Lighting Up With Emerald Mountain

Oregon photographer takes vivid cannabis photographs by paying close attention to his environment.

Cannabis photography is basically a zero sum game: you either get a vivid encapsulation of the natural magic and majesty of the world’s most controversial plant or an unremarkable snapshot of some dried up flowers.

And for a masterful expression of the professional end of the spectrum, you can’t do much better than the work of Martin Henderson — the man behind the curtain at Emerald Mountain Media, which produces some truly exquisite pot pictures.

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Microlife: Growing Cannabis Organically

Regenerative farming literally feeds the earth.

The pear tree in Meg Fender’s backyard is her pride and joy. She said, in many ways, it’s one of the key elements of her garden’s health.

“That tree has been producing major amounts of fruit for over a decade,” Fender said. “So much that I sometimes can’t even keep up with it during the picking season. A lot of it ends up on the ground.”

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Becoming a Marijuana Farmer

Growing cannabis for the first time can alter a relationship with the plant.

In November 2012, my Colorado neighbors and I voted to legalize adult-use cannabis.

The following month, Gov. John Hickenlooper signed Amendment 64 into the state constitution, immediately legalizing the cultivation, possession and use of marijuana – though the legal sales would take more than a year to begin.

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Inside a Colorado Grow

Exploring an indoor grow in Colorado that houses cannabis targeted for the recreational and medicinal markets.

The pungent smell of cannabis permeates the air in front of the row of industrial buildings on the outskirts of Denver, Colorado. I’ve arrived at Bloom County Growers, a 2,000-square-foot operation that grows cannabis for both medical and recreational sales. Beautiful buds – Durban Poison, Grape Stomper, Bubba OG – grow alongside each other. The only difference that makes one plant medical and another recreational lies in the RFID tracking tag wrapped around the stem – yellow for the medical herb and blue for the recreational.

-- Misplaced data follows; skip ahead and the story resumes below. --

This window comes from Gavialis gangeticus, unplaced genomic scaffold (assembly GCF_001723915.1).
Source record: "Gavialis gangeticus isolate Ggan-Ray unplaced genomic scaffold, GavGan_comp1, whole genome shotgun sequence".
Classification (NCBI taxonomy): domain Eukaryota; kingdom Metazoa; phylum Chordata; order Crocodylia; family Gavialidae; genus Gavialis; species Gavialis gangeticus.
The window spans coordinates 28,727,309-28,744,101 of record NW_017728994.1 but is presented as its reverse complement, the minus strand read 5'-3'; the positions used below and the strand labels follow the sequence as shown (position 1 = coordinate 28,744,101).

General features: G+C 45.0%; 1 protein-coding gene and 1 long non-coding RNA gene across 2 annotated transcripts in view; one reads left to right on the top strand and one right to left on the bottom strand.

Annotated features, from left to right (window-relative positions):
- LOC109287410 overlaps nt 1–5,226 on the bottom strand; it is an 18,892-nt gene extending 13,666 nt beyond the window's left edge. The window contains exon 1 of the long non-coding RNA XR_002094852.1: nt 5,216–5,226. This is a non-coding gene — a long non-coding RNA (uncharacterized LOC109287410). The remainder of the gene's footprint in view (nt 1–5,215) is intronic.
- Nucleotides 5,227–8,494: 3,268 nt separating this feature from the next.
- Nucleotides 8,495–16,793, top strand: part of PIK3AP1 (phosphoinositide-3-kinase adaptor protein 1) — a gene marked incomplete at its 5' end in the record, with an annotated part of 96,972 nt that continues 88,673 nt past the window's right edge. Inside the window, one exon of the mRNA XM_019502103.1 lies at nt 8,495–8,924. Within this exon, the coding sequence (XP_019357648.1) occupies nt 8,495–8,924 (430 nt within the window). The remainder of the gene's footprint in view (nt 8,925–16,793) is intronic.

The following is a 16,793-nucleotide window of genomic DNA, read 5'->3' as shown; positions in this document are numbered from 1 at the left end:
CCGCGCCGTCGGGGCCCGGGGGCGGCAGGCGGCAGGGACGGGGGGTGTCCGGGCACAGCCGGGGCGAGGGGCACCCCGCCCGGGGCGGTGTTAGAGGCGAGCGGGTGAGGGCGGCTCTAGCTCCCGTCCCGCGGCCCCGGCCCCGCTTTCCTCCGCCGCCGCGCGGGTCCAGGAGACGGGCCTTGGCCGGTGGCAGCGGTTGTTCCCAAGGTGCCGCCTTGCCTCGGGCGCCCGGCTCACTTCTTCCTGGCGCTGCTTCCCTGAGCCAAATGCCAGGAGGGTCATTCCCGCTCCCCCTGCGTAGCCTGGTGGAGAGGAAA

“It’s all very strange,” grower Scott Pope said of the dual recreational and medical cannabis markets present in Colorado.

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An Essential Element

The male plant, while less glamorous than the female, is a key piece of the botanical puzzle.

The art of cannabis photography typically tends toward glorifying the dazzling female flower, with its full bud expressions, colorful blossoms and rich terpene aromas. While less glamorous, the cannabis plant’s male counterpart can also be an exceptionally beautifully plant and is an integral piece of the propagation puzzle.

Cannabis cultivators the world over know the obsessive, purgatorial feeling of waiting for their plants to mature to discern sex – female, male or hermaphrodite. A male plant, while essential for reproduction, can also run rampant across a garden and devastate an entire crop of flowering female plants — intended for consumption — by inadvertently pollinating them and causing hermaphroditism. If culled and managed correctly, the male becomes a key part of this sustainable, perpetuating reproduction process.

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Start Strong: Tips for Choosing the Right Clones

You can do everything right, but you won’t get far if you start with the wrong clones. Here’s some tips for picking the right genetic material to start your garden!

Growing quality cannabis requires a harmony of many factors. There’s some amount of leeway with light, pH amounts, pests and even mold – but most of these can be easily dealt with as cultivators surf that often-challenging and unforgiving wave of cannabis’ flowering cycle. However, without healthy, vibrant plants at the onset, even the best effort can be for naught and that highly-anticipated Super Silver Haze will likely look and smell more like Super Silver Hay.